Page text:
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Moved to Devon and am struggling to make friends.

(27 Posts)
Elie Fri 17-Sep-21 15:52:36

My husband and I moved to Devon around 3 years ago. He is happy to go his own way, not really needing mates, but I am a very sociable person and have always found it easy to make friends, to go for coffee, shopping expeditions, theatres, museums - you name it we did it. However, since being here I have struggled. I have joined U3A, as I belonged to one where we moved from, but with very few exceptions, there isn't much the local one does that I like. And even the activities I go to, the people, although friendly enough, are not looking for friends as they have their own outside U3A - unlike my previous one.
I have a wide range of interests, from gardening to learning foreign languages, shopping trips to travelling, various sports to day trips.
Any suggestions would be greatly as I am becoming more and more house bound, with the exception of days out with hubby.
I have even tried volunteering but again everyone seemed to go their own way.
This is an environment I am totally unfamiliar with and am running out of ideas.

NotTooOld Fri 17-Sep-21 16:14:13

Oh, that's hard. We've moved about a bit and I've always found that starting up some sort of group is a good way to get to know people. I mean starting your own instead of just joining an existing one. It depends on your interests but it could be an art group, a gardening group, table tennis, craft group, book group, whist club.....whatever your interests are. It's cheap to hire village halls and pubs are often happy for small clubs to meet in the bar for free (they can sell them drinks). Advertise your new group on your local facebook page or parish magazine. You do have to be prepared to take on the organiser role but it need not be too onerous and you will get to know lots of people and their spouses/partners.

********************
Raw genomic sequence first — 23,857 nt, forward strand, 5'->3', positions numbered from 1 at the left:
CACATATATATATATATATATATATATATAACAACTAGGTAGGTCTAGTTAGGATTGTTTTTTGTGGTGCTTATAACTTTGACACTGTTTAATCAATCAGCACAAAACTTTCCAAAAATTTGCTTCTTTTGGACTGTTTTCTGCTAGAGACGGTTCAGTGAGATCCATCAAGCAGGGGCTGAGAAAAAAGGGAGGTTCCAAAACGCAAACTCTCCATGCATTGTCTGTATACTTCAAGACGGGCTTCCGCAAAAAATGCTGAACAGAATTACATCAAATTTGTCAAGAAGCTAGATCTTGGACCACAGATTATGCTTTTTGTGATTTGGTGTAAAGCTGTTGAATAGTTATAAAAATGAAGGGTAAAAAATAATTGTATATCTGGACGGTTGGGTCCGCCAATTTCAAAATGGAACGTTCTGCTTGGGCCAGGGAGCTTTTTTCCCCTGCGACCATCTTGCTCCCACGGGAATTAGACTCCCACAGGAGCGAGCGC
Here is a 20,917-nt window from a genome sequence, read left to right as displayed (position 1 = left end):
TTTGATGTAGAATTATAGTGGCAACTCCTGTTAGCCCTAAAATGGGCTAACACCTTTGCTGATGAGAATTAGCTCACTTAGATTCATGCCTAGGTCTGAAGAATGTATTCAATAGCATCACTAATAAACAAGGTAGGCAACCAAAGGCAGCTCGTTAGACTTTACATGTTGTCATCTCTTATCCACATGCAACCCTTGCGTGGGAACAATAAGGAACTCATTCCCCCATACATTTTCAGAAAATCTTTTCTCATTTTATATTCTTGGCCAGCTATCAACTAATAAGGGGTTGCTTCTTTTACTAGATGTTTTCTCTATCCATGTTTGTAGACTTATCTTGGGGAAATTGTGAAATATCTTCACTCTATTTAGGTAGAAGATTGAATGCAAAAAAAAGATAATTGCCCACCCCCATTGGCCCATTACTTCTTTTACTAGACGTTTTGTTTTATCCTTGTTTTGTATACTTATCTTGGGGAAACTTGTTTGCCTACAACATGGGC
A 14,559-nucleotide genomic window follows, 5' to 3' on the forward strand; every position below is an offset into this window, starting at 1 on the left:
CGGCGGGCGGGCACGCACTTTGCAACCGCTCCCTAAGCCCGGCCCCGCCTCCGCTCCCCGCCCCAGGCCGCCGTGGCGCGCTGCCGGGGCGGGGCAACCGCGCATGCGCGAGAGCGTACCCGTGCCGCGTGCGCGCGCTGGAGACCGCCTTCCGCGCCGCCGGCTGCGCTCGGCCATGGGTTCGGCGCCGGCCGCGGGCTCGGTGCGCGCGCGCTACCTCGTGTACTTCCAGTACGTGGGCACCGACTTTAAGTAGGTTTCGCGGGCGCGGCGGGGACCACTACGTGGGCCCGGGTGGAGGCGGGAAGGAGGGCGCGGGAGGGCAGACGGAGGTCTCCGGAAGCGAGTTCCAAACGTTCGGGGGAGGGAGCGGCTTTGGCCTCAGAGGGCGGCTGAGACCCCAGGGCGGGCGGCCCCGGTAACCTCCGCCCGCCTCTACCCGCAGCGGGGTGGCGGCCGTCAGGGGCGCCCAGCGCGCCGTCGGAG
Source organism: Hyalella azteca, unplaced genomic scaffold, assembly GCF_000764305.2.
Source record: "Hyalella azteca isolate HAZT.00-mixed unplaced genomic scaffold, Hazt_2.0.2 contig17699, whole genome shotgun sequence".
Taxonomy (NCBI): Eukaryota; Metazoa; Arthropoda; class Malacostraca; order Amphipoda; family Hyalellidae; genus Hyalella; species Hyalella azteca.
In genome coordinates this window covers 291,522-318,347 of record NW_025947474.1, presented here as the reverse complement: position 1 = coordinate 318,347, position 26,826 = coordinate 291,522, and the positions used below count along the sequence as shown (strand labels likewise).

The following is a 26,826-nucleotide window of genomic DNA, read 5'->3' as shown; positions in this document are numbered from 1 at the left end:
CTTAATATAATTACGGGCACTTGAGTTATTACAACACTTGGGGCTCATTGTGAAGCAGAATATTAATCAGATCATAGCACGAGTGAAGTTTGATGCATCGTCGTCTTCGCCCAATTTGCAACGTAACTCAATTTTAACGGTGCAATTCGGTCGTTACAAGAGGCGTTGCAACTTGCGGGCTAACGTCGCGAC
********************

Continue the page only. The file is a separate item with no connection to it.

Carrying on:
Grammaretto Fri 17-Sep-21 16:18:35

3 years is a long time to be without pals!
It is said it's harder to make friends as you get older but when I moved 500 miles away with young DC I found it took a while to be accepted.

The most friendly were other incomers like myself. I guess everyone else was set up with their own friends and relatives.

Could you start a group within U3A for something that interests you?
My DM did that years ago when she moved to a new place. She started a painting group, a poetry reading group and something else - music I think.
Sometimes it's harder if you are a couple.

I met people eventually and then moved again. grin
I put a notice up at my yoga class asking if anyone wanted to play badminton and I would book a court.
6 of us started and we still play 20 yrs later.

Jaylou Fri 17-Sep-21 16:20:46